Student Help in Reading and Understanding the Periodic Table
written by: Dawn Marcotte
• edited by: Kellie Hayden
• updated: 2/7/2013
This explanation of the rows, columns, letters and numbers contained in the periodic table will help students understand why certain elements are placed in a specific location.
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Elements are the most basic substances. They make up everything in the universe from the oxygen we breathe to the water we drink and the food we eat. Everything we see and touch is made of one or more elements. Currently there are over 100 elements that have been identified by scientists. These elements are listed in a periodic table in order of atomic number.
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The periodic table is arranged in rows and columns according to certain characteristics of each element. Each row is called a period. Elements are not necessarily placed next to each other in a row, which creates a kind of flat U shape to the table. Each period contains elements that have the same number of atomic orbitals. The first row has the elements that have only one electron orbital. The second row, or period, has elements with two electron orbitals. This pattern continues through all seven rows of the table.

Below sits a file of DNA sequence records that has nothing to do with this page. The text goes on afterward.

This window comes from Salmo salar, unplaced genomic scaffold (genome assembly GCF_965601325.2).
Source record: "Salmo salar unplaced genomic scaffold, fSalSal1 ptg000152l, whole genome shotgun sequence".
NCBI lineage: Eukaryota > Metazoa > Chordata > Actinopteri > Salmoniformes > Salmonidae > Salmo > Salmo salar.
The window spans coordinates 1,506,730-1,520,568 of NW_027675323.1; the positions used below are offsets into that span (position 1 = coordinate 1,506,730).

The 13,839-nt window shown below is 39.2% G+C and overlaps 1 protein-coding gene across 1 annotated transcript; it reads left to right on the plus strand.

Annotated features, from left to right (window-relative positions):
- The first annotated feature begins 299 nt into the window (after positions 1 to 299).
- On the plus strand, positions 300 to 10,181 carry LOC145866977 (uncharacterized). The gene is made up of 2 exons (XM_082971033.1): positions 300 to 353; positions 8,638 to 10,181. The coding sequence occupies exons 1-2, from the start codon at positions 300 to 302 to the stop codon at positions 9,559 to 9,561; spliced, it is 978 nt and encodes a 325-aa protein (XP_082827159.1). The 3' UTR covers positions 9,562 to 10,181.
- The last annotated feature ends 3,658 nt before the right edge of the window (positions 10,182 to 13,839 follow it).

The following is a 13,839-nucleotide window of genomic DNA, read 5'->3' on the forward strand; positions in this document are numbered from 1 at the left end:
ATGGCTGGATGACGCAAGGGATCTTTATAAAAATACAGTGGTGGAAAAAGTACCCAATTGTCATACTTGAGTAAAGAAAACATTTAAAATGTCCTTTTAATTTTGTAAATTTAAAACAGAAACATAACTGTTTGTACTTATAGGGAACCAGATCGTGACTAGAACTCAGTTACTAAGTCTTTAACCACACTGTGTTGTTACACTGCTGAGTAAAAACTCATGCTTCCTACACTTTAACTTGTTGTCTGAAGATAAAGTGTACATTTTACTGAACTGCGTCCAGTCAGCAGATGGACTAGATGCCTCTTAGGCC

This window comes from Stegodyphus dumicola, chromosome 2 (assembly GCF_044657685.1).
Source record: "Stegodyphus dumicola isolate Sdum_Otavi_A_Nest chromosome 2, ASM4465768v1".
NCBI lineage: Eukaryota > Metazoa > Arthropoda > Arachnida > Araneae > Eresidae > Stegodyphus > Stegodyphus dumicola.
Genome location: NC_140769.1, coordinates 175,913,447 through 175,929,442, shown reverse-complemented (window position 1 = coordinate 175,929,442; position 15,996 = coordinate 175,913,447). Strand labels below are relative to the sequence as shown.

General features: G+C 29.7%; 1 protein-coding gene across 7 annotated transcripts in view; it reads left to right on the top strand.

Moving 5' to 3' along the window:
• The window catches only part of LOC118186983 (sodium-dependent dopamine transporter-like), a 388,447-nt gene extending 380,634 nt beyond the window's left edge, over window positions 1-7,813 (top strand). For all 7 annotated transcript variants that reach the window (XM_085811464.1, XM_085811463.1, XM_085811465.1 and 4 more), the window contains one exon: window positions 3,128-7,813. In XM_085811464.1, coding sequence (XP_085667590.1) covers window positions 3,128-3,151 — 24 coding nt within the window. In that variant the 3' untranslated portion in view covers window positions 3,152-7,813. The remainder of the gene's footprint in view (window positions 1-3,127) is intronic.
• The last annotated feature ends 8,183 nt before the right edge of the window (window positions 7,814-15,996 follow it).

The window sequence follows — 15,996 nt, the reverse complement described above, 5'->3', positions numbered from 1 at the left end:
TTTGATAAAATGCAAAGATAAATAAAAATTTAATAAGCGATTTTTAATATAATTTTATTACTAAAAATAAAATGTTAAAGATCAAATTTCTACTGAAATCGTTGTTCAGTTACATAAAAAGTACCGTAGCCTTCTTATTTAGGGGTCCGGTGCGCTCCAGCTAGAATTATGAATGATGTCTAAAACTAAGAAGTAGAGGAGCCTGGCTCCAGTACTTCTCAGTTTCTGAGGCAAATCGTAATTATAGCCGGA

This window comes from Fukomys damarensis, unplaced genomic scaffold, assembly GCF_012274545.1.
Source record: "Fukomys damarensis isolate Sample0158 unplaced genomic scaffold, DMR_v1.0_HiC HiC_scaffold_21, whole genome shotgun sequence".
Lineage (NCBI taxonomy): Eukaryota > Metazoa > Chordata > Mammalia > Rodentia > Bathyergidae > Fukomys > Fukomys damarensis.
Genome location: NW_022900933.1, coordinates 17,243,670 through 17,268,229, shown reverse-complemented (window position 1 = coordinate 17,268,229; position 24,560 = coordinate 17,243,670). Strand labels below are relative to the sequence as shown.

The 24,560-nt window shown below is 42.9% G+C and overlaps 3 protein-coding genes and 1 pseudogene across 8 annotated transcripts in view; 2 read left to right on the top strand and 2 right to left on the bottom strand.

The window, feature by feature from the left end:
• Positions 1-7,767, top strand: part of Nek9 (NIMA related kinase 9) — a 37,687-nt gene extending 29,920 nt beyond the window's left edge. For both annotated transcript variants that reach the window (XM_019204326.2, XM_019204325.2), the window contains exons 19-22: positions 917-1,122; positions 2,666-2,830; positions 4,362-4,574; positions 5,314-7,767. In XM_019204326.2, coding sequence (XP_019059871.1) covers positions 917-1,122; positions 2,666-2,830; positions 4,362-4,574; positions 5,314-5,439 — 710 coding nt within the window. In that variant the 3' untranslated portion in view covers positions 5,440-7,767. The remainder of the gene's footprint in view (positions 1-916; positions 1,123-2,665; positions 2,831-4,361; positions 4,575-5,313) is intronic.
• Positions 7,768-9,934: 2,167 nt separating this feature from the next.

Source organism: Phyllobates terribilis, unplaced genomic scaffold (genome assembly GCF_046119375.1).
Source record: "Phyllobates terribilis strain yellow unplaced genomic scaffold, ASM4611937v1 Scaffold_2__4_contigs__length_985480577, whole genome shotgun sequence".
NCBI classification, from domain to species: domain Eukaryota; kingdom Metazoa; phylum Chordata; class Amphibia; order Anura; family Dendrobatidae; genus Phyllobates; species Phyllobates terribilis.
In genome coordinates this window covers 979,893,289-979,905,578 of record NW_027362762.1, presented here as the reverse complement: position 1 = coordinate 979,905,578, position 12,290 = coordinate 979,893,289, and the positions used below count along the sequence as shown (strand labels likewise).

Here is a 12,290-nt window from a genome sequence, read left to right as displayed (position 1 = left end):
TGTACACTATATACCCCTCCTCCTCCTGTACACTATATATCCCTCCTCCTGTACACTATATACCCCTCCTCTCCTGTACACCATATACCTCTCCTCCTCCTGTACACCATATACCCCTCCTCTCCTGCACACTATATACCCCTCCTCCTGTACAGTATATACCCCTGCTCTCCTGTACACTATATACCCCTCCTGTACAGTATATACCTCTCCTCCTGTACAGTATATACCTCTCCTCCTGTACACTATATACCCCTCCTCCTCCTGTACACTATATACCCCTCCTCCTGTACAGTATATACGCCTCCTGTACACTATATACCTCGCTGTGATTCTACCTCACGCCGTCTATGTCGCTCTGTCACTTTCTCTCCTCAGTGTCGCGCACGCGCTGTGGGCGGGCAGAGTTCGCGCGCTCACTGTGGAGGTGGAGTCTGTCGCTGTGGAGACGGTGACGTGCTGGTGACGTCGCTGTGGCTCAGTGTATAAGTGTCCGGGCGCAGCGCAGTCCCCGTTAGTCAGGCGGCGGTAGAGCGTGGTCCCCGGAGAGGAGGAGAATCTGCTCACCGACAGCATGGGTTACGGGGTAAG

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The columns of the periodic table are called groups. The elements in each column have the same number of electrons in their outer shell, so they have similar bonding capabilities. The elements in the second column have two electrons in their outer shell and so on across the table. Counting from left to right will help indicate how many electrons in the outer shell any given element contains. The transitional elements do not completely follow this rule, but it is still useful as a general guideline.
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Letters and Numbers
The periodic table uses letters to indicate each element. Many elements have very long names that simply would not fit onto the table so a letter or pair of letters is used. Often it is the first letter of the name of the element, such as H for Hydrogen. When more than one element begins with the same letter the first two letters may be used, as in He for Helium and Hs for Hassium. Occasionally letters are chosen because they come from the Latin word such as using Fe for Iron. The Latin word for Iron is Ferrum.
Periodic tables may vary in their detail so there may be more than one number listed on the table. The number at the top should be sequential from 1 to 117 and is the atomic number of the element. Some tables may also list the atomic weight under the letter symbol for the element.
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Colors are occasionally used to help group elements between columns and rows. An example may be grouping alkali metals, non-metals, transitional metals, alkali earth metals, rare earth metals, halogens and rare gases. Many of these groups cross rows and columns, yet share some of the same characteristics. A key should be provided for the specific periodic table being reviewed if colors are used.
The arrangement of the elements on the table can help students understand how elements are likely to react with each other. Chemists and scientists around the world use the periodic table and are still working to discover new elements